8 Tips to Impress Your Kid’s Teacher This Fall

Teachers aren’t too hard to please. We are excited about the beginning of the school year. We’ll miss our family and our time relaxing, but we’re feeling all the emotions your kids are. We’re anxious, feeling charged, and bursting with ideas. We’ve made a million things off Pinterest, we’ve convinced our significant others to let us finally redecorate our classrooms, after staring at the same chevron bulletin board for five years. We even think about what we’re going to wear on the first day of school. It’s our life and we LOVE it! We want to make a good first impression on both you and your child.

With school about to start, you might be wondering how can you, as a parent, make a good first impression. Like I said, we’re not hard to please and I hesitate to use the phrase “good impression.” We just want to know that you’re here to collaborate with us. We are about to spend the next nine months with your child and we want everything to go smoothly. Here are some ways to let us know that we are on the same team:

1. Please buy the requested school supplies. We’ll use it all, I promise. Don’t fuss about having to buy tissue or hand-sanitizer. If you don’t buy it, then we have to and we’re lacking in the financial department.

2. When you meet your child’s teacher, don’t rush in with a ton of anecdotes about the previous year or “things to know” about your child. There is plenty of time for that. If you meet your child’s teacher and start listing things off (He can’t sit by so-and-so. He’s being tested for allergies so he might get a runny nose on the playground. He struggled with math last year so can you make sure he sits near the front? I bought him this special pencil, make sure no one touches it! Can you call me every day and let me know how he’s doing?) Ahhhh! Don’t do it, moms! You are more than welcome to write it all down for us to look over. We do want to know all of these things, but Meet the Teacher night is not the time for that. A lot of teachers send home a list of questions about your child, and that’s where you can go crazy! If you don’t receive something like that from the teacher, please feel free to send in your own.

3. Send back any paperwork that goes home during the first week of school. We have to know all the details: Who can pick the child up? How will they get home every day? How can we reach you? Double-check that your email and phone number are written down correctly.

4. Please email or call us back if we try to get in touch with you. If we ask to schedule a conference, don’t keep putting it off. We’re here to help your child be as successful as they can be.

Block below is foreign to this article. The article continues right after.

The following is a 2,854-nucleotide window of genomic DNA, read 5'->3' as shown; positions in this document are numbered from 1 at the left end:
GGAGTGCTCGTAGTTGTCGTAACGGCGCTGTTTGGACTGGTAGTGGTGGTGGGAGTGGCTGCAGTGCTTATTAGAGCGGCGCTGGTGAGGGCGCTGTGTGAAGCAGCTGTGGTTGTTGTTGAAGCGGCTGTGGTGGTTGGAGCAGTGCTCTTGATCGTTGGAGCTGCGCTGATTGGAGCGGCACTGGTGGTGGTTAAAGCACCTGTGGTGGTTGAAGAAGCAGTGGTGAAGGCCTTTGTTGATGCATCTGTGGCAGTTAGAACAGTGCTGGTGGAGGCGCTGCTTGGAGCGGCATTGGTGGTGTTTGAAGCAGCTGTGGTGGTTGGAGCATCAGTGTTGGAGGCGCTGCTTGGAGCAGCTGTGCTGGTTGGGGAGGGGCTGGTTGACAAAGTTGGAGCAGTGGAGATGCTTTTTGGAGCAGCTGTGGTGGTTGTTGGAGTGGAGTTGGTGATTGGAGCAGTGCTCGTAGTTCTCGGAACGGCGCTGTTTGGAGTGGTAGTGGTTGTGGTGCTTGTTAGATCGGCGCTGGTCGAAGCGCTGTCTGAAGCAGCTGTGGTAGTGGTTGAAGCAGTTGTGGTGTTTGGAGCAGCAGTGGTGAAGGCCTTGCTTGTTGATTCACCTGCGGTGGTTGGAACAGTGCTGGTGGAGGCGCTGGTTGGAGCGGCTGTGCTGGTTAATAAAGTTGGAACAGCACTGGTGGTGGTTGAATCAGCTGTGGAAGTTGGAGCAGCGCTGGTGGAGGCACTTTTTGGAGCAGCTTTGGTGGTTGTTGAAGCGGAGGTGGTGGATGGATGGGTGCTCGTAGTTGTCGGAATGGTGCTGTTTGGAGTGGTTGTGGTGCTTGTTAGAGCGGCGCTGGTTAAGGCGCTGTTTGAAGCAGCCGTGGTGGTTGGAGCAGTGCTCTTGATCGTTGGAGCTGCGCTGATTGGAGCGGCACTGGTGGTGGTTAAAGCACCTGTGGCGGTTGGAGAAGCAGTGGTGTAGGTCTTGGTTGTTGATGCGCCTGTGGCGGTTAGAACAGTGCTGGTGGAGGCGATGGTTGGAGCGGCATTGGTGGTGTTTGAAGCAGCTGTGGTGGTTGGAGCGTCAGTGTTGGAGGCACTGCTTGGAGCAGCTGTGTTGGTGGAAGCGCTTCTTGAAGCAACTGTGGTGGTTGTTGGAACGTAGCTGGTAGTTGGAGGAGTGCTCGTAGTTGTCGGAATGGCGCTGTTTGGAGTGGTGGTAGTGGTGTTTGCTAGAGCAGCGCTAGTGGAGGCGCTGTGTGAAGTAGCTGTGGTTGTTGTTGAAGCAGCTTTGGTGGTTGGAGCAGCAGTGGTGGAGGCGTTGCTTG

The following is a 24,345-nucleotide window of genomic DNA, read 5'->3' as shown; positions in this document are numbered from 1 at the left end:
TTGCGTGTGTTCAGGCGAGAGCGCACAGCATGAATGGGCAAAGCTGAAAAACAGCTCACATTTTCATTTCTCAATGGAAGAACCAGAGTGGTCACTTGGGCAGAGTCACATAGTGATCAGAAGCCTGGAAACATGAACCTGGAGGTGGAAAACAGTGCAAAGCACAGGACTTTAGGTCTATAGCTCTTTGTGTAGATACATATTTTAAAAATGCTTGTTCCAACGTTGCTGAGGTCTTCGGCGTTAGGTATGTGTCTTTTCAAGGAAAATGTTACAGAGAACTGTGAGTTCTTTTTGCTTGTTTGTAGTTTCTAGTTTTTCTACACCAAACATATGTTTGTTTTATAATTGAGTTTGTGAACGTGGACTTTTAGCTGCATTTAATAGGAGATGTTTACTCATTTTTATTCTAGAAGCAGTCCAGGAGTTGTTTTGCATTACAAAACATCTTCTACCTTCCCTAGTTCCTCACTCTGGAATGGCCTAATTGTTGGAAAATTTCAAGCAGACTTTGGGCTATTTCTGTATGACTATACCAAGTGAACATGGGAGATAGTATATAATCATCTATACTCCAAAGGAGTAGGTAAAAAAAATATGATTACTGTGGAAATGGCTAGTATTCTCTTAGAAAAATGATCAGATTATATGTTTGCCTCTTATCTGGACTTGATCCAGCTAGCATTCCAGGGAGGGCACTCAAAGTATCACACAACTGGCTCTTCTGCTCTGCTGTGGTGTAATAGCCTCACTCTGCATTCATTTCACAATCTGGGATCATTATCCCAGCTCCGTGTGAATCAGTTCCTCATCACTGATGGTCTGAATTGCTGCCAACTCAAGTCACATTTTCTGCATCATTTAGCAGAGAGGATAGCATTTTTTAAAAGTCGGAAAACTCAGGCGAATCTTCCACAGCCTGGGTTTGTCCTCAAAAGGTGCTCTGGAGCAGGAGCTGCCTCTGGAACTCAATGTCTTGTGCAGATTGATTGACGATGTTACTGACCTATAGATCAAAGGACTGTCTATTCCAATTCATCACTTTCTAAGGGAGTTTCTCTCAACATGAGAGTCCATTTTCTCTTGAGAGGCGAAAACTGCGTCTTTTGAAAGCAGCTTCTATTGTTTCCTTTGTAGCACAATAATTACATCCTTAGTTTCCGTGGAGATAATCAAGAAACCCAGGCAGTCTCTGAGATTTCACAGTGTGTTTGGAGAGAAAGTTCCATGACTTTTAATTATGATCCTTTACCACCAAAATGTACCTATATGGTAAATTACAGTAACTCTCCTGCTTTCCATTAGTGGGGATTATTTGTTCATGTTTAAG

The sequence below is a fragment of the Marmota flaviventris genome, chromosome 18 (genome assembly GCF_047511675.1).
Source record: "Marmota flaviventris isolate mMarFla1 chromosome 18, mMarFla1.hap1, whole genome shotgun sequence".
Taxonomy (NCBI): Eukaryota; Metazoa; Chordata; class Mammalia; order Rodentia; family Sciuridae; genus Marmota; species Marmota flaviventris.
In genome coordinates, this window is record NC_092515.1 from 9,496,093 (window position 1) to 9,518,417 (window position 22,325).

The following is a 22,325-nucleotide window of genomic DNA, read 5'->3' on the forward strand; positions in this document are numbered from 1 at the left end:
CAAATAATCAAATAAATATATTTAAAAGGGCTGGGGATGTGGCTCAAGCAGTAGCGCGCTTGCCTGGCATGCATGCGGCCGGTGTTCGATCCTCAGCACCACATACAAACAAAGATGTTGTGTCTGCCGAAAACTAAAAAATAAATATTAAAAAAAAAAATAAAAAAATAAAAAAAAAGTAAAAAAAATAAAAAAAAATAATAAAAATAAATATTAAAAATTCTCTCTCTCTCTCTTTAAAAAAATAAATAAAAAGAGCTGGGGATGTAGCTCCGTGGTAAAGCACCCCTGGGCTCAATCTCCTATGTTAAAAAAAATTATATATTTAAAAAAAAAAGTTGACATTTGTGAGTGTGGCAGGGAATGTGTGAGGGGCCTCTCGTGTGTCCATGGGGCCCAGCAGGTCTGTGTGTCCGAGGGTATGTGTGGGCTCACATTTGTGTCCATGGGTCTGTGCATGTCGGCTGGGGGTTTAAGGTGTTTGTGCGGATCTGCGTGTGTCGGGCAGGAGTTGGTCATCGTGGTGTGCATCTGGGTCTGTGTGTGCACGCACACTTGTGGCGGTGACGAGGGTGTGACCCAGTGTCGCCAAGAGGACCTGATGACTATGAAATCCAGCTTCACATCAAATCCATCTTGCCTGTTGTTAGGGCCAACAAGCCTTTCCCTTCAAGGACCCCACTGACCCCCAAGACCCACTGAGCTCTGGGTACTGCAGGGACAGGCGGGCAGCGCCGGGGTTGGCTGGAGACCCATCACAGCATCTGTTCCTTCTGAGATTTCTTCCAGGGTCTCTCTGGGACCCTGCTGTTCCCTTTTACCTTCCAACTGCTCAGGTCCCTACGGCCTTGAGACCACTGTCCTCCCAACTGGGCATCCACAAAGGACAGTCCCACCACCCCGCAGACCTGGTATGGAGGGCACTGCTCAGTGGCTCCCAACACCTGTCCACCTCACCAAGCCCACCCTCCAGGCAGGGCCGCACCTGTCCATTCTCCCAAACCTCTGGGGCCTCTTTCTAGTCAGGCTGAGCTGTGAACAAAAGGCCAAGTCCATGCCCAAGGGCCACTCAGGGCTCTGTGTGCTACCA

5. I know the first day of school is tough for moms (at least Kindergarten moms!). Give your babies a kiss and a hug and tell them they’re going to have a blast. Try not to cry in front of them! We will take such good care of them and they will come home exploding with excitement and stories.

6. Help them maintain a good schedule: have them go to bed at a reasonable time, wake up at a reasonable time, eat breakfast, and complete homework the night before. Please don’t send them to school tired, hungry, or unprepared. They won’t be able to work and it will break our hearts.

7. Please don’t talk badly about other teachers or families in front of us. We’re sorry if you had a terrible year last year, but the other teachers are our colleagues and friends, and we love the other families as much as we love your family. We want to start the year off on a positive note.

8. Finally, if you need anything, we’re here for you. We can’t want to meet your children!

Jessica, a native of North Texas, lives in Wylie with her husband of 8 years, David. She is an elementary teacher, turned stay-at-home mom, turned preschool teacher. When she’s not up to her elbows in a random project, writing and re-writing lesson plans, or reading (trying to finish?) a good book, she and her husband are busy raising their three incredibly amazing kids: Emily, who just started Kindergarten, loves science, and wants to be a chemist when she grows up, Liam, a 3-year-old who can always be found playing with trains and building intricate tracks, and Charlotte, a 1 ½ year old who enjoys dragging her Lambie around and belting out songs in the middle of the store/doctor’s office/library. Jessica graduated from UT Dallas with a degree in Literary Studies and then went on to receive her teaching certification from Texas A&M Commerce. She has taught private school in Garland and public school in Plano ISD. She is currently teaching at a preschool in Wylie where her middle and little also attend. She thinks it’s great that she’s right down the hall from them and is happy to be back in the classroom! She loves to write and recently started a blog about being a mom, wife, and teacher: I'm Sorry for What I Said When I Was Tired


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